THIS CHAIR LOOKS as though it is part of an Art Deco structure with its solid, voluminous geometry and its architectonic-grade chrome metal tubing. It was created by Swiss designer John Graz in 1930, during a period when the prevalent design philosophy aimed to bring together design, architecture and art into a seamless and coherent ensemble.
The chair follows the Art Deco tendency towards ample proportions and comfort, with the modernistic approach of incorporating metallic elements to the design – something Graz began experimenting with from 1925. In this piece, he took that experimentation to a different level, moving from metal tubing details to a more substantial scale using heavier pipes, which are a more essential part of the design and structure of the piece.
Built with Brazilian walnut veneer and velvet pillows, this chair was part of a set designed for Brazilian collectors Fulvia and Adolphio Leirner. Even though it was commissioned by affluent clients, the chair’s aesthetics, with its industrial flavour, were in line with the conceptual ambition promoted by centres like the Bauhaus: to create design that could be mass produced.
The chair is being shown in São Paulo at the Modern Art Museum exhibition “Desafios da modernidade – Família Gomide-Graz nas décadas de 1920 e 1930” (Modern Challenges – Gomide-Graz Family in the 1920s and 1930s). The exhibition aims to showcase the connection between the visual arts and design in Brazil following the Semana de Arte Moderna de 1922 (Modern Art Week of 1922) – the seminal historic event considered the birth of 1950s Modernism in Brazil.
Born in Geneva, Switzerland, it was there that Graz met and fell in love with Regina Gomide, a Brazilian woman, who along with her brother Antonio, were colleagues of Graz at the Academy of Fine Arts Geneva. After returning to Brazil, where Graz and Gomide, married, the three quickly became immersed in the city’s cultural scene and were exhibiting participants in the Semana de Arte Moderna de 1922. The trio went on to work together designing interiors imbued with the Gesamtkunstwerk spirit that was so prevalent in European thinking at the time. “Their creations, the paintings, drawings, fabrics, furniture and light fixtures were designed to … function as a set. It is art integrated with the dwelling space,” the exhibition’s curator, Maria Alice Milliet, explains.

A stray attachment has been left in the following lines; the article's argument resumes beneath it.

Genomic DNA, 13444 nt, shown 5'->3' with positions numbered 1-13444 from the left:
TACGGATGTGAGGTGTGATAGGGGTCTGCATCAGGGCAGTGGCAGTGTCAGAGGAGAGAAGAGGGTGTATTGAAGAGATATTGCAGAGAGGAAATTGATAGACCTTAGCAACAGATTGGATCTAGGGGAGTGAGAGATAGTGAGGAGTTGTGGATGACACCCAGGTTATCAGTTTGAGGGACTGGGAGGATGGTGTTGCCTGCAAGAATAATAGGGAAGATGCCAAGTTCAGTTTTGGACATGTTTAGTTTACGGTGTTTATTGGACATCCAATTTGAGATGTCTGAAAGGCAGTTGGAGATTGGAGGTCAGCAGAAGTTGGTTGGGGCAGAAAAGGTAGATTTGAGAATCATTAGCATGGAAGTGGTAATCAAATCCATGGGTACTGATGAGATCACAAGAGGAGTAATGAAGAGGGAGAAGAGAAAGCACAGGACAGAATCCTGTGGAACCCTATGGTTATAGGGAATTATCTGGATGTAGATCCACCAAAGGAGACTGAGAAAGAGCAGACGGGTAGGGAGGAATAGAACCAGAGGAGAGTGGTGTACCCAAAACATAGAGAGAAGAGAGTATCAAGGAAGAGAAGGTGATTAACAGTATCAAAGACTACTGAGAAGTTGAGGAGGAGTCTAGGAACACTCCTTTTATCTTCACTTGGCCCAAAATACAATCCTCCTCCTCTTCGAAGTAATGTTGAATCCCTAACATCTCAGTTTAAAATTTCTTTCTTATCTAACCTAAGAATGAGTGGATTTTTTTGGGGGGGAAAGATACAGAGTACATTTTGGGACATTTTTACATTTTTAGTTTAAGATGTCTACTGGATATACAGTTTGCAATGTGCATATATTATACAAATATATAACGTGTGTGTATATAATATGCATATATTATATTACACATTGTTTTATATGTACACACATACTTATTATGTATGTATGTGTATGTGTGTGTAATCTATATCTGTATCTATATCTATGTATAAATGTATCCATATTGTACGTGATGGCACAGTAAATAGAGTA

Having introduced Brazil to abstract geometric compositions in home furnishing through his Art Deco creations, Graz, with this chair set, seems to further lay the ground for Brazilian Modern design to develop. Its basic shapes and materials were unusual for the conservative tastes of the time, but offered other designers a path to explore a range of possibilities that would later culminate with the blossoming of legendary Brazilian Modernist furniture design.
Desafios da modernidade – Família Gomide-Graz nas décadas de 1920 e 1930 at MAM runs until 15th August.